Thinking aloud with May 14 updates

Yeah, I was up all night working on these. Go me.

  • Suzen Cooper: The cops have GOT to know who this unidentified third party is. After all, Rachael took a plea deal and one of the conditions of the plea was to be honest with the authorities about what happened (though she claims she doesn’t know where Suzen’s body is). So where is this Mystery Man and why hasn’t he been charged?
  • Tamara Lynn Elbertson: Does anyone know what sort of medical conditions can cause that droopy eye? Maybe a stroke? My mom’s first husband (before she met my dad) has something similar and I was told he was dropped on his head when he was a baby, but I’m not sure that was meant entirely seriously.
  • Kito Royal Felton: Not mentioned in the casefile, but Kito may be one of those people where the line between “missing” and “on the run” is pretty thin. Right around the time he disappeared, a woman and her teenage son, Susan and Laurier Myrick, were shot to death in north Tampa and the articles said Kito was sought for questioning. I don’t think the murder has been solved.
    However, he’s listed as missing both on NamUs and FDLE, he doesn’t have any active warrants that I’m aware of, and he was simply wanted for questioning in the murders, not named as a suspect, so…I dunno.
  • Jared Baptista Germano: I studied his Facebook page pretty carefully. I don’t know what happened to him, but I hope he is missing because he wants to be. Jared had a troubled past and an extensive arrest record in Florida and North Carolina.
    His Facebook is public and is pretty open about his background; it says he studied criminal justice in the educational institution called “prison”. Per Jared’s posts, he had a meth problem, which would explain the arrests. But his Facebook says he had gone through rehab, got clean, was working and was generally trying to make a decent go of it.
    Wherever he is, he’s managed to avoid getting arrested again, which is a significant departure from his prior lifestyle. That could mean he’s leading a law-abiding life somewhere or it could mean he’s dead.
    Incidentally, Jared has a brother who looks JUST LIKE him. The brother also has an arrest record and I thought one of his mug shots was of Jared till I realized one person had neck tattoos and the other didn’t. Then I saw a photo on Jared’s Facebook of him and his brother side my by side and was like, “Ah, okay, here’s your double.”
  • Teresa Gossage and Alfred Hoffman Marshal: I’m very proud of getting these two up because their case is notorious in local history and they’re not listed on ANY database. They’re not even on the Missouri Highway Patrol’s list of missing persons, perhaps because they vanished on federal land. I found their names by accident while looking for something else.
    Fort Leonard Wood, by the way, is some 61,000 thousand acres spread over the Missouri Ozarks. My bet is TC and Al are still somewhere on the base. And I’m pretty sure Mr. Thornton is responsible. It would be a very strange coincidence if he wasn’t.
  • Sarah Necaise: She appears to have an active Facebook page — at least, there’s a page under that name, with a young woman who lives in Mississippi and resembles the missing girl. Hmm. An active page doesn’t necessarily mean they’ve been found.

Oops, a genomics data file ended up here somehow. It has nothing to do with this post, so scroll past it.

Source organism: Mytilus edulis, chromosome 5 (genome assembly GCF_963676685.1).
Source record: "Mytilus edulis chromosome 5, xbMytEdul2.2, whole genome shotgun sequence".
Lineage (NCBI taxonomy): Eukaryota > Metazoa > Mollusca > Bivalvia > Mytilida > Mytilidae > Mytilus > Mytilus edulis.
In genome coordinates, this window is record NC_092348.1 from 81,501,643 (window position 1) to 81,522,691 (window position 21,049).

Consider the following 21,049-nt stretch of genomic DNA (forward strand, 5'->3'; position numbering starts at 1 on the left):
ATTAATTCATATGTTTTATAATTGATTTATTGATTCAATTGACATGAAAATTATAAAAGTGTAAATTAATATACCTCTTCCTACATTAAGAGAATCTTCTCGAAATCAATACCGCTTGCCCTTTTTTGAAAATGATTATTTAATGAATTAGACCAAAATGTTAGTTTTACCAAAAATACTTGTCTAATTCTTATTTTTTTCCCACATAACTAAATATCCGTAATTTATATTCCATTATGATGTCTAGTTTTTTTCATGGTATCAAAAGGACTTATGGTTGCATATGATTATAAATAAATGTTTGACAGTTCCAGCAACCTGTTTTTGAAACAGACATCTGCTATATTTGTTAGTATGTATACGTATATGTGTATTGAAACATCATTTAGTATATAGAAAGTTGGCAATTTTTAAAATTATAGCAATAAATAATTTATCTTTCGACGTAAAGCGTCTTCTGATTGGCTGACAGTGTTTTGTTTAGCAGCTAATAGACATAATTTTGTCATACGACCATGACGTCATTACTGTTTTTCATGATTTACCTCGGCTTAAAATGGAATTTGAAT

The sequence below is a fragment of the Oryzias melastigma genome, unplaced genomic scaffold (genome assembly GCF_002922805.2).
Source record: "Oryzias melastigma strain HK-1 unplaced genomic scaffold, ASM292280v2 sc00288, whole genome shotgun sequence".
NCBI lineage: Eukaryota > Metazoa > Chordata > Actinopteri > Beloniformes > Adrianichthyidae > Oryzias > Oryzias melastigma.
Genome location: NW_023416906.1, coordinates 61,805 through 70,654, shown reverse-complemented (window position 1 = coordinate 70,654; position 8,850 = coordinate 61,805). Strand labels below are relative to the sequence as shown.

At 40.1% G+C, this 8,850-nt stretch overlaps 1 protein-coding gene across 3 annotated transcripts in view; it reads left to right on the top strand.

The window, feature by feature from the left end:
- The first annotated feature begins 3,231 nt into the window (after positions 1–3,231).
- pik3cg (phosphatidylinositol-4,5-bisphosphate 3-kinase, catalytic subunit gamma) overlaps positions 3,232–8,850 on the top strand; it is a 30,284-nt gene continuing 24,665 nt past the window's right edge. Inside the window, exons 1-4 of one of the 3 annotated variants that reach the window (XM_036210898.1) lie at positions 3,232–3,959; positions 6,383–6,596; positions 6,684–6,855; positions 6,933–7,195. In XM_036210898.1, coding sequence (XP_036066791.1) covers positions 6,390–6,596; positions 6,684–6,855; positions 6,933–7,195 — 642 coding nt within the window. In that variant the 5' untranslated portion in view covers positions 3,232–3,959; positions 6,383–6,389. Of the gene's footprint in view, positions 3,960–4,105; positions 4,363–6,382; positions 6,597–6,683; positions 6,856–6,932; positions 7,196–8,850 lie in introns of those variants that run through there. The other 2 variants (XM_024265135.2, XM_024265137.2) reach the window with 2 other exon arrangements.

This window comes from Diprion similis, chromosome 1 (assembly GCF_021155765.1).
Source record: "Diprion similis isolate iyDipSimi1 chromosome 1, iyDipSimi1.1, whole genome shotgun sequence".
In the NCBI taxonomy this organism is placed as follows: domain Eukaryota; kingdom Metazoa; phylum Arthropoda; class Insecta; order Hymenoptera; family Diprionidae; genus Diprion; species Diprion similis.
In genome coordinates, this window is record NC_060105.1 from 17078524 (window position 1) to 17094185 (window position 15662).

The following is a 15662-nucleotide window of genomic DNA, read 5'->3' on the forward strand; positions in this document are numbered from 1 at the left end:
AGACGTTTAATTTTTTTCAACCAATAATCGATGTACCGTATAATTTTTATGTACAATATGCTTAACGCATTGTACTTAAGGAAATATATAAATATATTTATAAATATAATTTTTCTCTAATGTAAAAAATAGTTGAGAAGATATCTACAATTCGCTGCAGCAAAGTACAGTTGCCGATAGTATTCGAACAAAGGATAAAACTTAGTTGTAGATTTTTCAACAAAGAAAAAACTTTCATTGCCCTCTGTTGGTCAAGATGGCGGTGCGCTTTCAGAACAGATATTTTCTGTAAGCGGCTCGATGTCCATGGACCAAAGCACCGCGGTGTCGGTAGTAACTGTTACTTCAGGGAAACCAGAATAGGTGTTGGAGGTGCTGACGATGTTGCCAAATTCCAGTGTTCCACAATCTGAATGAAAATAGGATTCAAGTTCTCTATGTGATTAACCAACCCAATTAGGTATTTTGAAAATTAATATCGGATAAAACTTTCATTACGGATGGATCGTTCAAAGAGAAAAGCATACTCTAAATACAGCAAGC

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Some recommended reading for you

I’ve just updated their cases so you can read about the sordid story of missing stepdad and stepdaughter Gary McCullough and Liehnia Chapin on Charley.

However, I highly recommend you check you the really wonderful two-part series on the case: After 10 years missing, is Lena Chapin still alive? and Cover-up, confession and what remains of Lena Chapin.

It is an absolutely awful and somewhat convoluted tale, and an excellent piece of investigative reporting on the part of the Salem News. Good job, guys!

Poor Lena. Poor Gary. I had kind of a deer-in-the-headlights feeling as I read what what down.

Black History Month: Marcus Daniel

In honor of Black History Month I’m profiling one African-American MP every day on this blog for the month of February. Today’s case is Marcus J. Daniel, a University of Missouri student who disappeared from Columbia on December 6, 2002. I don’t know what he was studying or whether he was last seen on campus or what. He was 25 years old and would be 40 today.

Marcus apparently left of his own accord; he wrote a goodbye note to his dad, and a few days after his disappearance he sent his mom a letter postmarked Chicago. Perhaps as a result, he wasn’t reported missing until 2005.

He may believe he has good reasons for staying under the radar these past 15 years. In which case I recommend he contact the police and verify his identity and well-being. That way they can close his case and his family will know he is safe, but whatever new life he’s carved out for himself does not have to be disrupted.

What about this headline?

Eight years ago I wrote a blog entry about potentially problematic headlines for articles about missing persons and crime victims. That is, headlines that point out info about the MP or suspect that might be seen as shaming them. I was reminded of this entry cause I just found another such headline:

Police seek missing cross-dresser from Jennings

I’m inclined to let this headline go. The fact that Eddie Johnson was a cross-dresser was news to me until I saw the article. And he was, apparently, wearing a woman’s kind of wig when he disappeared, though I can’t tell from the clothing description whether they were women’s clothes or not. The inevitable possibility is that he was the victim of a hate crime and that’s why he’s missing.

That’s all.

Select It Sunday: Robin Kerry